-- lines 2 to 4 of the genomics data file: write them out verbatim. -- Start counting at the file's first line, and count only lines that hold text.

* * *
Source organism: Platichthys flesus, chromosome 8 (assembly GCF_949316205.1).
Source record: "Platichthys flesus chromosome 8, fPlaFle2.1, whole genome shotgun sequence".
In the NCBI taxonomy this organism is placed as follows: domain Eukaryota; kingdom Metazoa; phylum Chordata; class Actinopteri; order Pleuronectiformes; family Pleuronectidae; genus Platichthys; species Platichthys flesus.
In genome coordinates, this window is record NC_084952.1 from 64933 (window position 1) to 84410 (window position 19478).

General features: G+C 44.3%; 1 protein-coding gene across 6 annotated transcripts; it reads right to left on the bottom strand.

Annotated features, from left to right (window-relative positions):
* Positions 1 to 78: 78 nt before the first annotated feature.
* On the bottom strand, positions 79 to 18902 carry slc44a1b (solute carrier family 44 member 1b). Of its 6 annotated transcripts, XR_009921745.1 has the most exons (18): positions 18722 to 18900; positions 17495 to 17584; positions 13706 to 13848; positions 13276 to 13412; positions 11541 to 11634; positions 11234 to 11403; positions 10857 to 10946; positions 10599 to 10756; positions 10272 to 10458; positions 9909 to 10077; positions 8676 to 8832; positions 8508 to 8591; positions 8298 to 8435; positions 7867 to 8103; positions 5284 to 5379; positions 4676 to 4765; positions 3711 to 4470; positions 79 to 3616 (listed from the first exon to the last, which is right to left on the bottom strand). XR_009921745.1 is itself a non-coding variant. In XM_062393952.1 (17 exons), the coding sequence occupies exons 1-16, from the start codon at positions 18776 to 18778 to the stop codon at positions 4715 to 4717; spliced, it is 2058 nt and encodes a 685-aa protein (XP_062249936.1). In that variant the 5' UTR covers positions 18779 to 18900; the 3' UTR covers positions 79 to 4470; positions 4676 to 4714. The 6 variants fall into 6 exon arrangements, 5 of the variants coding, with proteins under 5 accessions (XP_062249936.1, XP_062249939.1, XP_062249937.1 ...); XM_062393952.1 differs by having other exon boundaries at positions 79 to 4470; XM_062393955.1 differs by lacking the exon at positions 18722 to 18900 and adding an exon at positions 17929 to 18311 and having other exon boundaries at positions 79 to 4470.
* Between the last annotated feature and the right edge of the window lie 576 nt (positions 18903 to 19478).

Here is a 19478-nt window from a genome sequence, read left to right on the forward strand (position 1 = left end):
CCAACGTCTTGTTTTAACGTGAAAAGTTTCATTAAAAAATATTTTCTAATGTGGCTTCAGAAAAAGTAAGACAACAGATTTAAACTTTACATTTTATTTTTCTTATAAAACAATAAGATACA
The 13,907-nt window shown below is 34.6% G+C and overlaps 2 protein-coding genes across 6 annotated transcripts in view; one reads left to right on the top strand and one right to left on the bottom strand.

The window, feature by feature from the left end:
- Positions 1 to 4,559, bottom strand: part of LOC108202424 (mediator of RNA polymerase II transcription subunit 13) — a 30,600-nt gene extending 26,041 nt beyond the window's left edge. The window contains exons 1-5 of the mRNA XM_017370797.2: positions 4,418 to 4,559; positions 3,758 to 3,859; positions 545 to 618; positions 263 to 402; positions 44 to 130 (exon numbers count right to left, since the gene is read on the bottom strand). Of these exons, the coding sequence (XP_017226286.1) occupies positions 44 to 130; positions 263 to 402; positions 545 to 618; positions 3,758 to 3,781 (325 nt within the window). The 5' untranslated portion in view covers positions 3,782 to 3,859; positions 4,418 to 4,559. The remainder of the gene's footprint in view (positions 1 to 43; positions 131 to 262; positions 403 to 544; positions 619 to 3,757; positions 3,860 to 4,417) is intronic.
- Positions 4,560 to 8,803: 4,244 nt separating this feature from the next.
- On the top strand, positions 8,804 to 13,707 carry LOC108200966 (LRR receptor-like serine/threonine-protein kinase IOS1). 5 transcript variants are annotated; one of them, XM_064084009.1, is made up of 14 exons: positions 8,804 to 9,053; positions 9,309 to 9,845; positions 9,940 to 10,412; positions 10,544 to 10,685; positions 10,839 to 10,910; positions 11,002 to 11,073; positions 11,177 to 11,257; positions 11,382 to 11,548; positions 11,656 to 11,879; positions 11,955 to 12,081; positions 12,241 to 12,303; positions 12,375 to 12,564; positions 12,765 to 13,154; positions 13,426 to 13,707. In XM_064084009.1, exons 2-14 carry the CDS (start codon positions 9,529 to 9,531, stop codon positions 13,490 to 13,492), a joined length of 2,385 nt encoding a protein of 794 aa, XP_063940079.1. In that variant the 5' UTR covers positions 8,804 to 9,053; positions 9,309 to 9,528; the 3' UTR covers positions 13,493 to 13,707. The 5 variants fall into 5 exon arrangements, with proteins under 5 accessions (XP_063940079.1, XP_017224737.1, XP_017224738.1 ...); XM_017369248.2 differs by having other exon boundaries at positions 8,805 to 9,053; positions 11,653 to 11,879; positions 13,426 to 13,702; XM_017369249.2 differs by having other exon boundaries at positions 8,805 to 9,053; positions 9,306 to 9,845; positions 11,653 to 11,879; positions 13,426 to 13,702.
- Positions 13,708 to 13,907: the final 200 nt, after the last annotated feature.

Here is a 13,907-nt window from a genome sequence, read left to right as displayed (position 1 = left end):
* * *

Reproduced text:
Source record: "Platichthys flesus chromosome 8, fPlaFle2.1, whole genome shotgun sequence".
In the NCBI taxonomy this organism is placed as follows: domain Eukaryota; kingdom Metazoa; phylum Chordata; class Actinopteri; order Pleuronectiformes; family Pleuronectidae; genus Platichthys; species Platichthys flesus.
In genome coordinates, this window is record NC_084952.1 from 64933 (window position 1) to 84410 (window position 19478).